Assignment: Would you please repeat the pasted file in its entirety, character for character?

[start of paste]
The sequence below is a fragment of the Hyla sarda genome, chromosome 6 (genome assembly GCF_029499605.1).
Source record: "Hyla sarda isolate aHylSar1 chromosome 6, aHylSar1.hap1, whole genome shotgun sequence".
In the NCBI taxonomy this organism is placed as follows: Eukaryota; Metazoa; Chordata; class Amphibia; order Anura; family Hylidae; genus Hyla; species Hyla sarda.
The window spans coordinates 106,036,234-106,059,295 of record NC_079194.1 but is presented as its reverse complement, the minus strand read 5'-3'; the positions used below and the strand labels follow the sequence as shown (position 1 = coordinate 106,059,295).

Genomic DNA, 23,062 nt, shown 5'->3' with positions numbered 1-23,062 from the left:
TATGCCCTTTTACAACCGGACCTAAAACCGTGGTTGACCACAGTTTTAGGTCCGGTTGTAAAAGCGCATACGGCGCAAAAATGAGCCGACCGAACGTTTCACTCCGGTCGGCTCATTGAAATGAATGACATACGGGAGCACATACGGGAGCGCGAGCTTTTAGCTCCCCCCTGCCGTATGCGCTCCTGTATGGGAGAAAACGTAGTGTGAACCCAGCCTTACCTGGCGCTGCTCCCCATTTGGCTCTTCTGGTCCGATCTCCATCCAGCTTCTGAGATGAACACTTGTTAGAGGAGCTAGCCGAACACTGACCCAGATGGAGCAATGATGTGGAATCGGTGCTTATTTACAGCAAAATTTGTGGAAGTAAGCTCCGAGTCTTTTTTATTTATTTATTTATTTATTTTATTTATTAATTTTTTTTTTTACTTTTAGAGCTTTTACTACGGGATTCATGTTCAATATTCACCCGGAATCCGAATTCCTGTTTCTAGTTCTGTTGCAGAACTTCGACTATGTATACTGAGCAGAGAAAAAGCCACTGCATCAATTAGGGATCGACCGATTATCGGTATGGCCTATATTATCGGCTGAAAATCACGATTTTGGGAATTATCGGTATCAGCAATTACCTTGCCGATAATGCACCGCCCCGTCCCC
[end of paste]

The sequence below is a fragment of the Hyla sarda genome, chromosome 6 (genome assembly GCF_029499605.1).
Source record: "Hyla sarda isolate aHylSar1 chromosome 6, aHylSar1.hap1, whole genome shotgun sequence".
In the NCBI taxonomy this organism is placed as follows: Eukaryota; Metazoa; Chordata; class Amphibia; order Anura; family Hylidae; genus Hyla; species Hyla sarda.
The window spans coordinates 106,036,234-106,059,295 of record NC_079194.1 but is presented as its reverse complement, the minus strand read 5'-3'; the positions used below and the strand labels follow the sequence as shown (position 1 = coordinate 106,059,295).

Genomic DNA, 23,062 nt, shown 5'->3' with positions numbered 1-23,062 from the left:
TATGCCCTTTTACAACCGGACCTAAAACCGTGGTTGACCACAGTTTTAGGTCCGGTTGTAAAAGCGCATACGGCGCAAAAATGAGCCGACCGAACGTTTCACTCCGGTCGGCTCATTGAAATGAATGACATACGGGAGCACATACGGGAGCGCGAGCTTTTAGCTCCCCCCTGCCGTATGCGCTCCTGTATGGGAGAAAACGTAGTGTGAACCCAGCCTTACCTGGCGCTGCTCCCCATTTGGCTCTTCTGGTCCGATCTCCATCCAGCTTCTGAGATGAACACTTGTTAGAGGAGCTAGCCGAACACTGACCCAGATGGAGCAATGATGTGGAATCGGTGCTTATTTACAGCAAAATTTGTGGAAGTAAGCTCCGAGTCTTTTTTATTTATTTATTTATTTATTTTATTTATTAATTTTTTTTTTTACTTTTAGAGCTTTTACTACGGGATTCATGTTCAATATTCACCCGGAATCCGAATTCCTGTTTCTAGTTCTGTTGCAGAACTTCGACTATGTATACTGAGCAGAGAAAAAGCCACTGCATCAATTAGGGATCGACCGATTATCGGTATGGCCTATATTATCGGCTGAAAATCACGATTTTGGGAATTATCGGTATCAGCAATTACCTTGCCGATAATGCACCGCCCCGTCCCC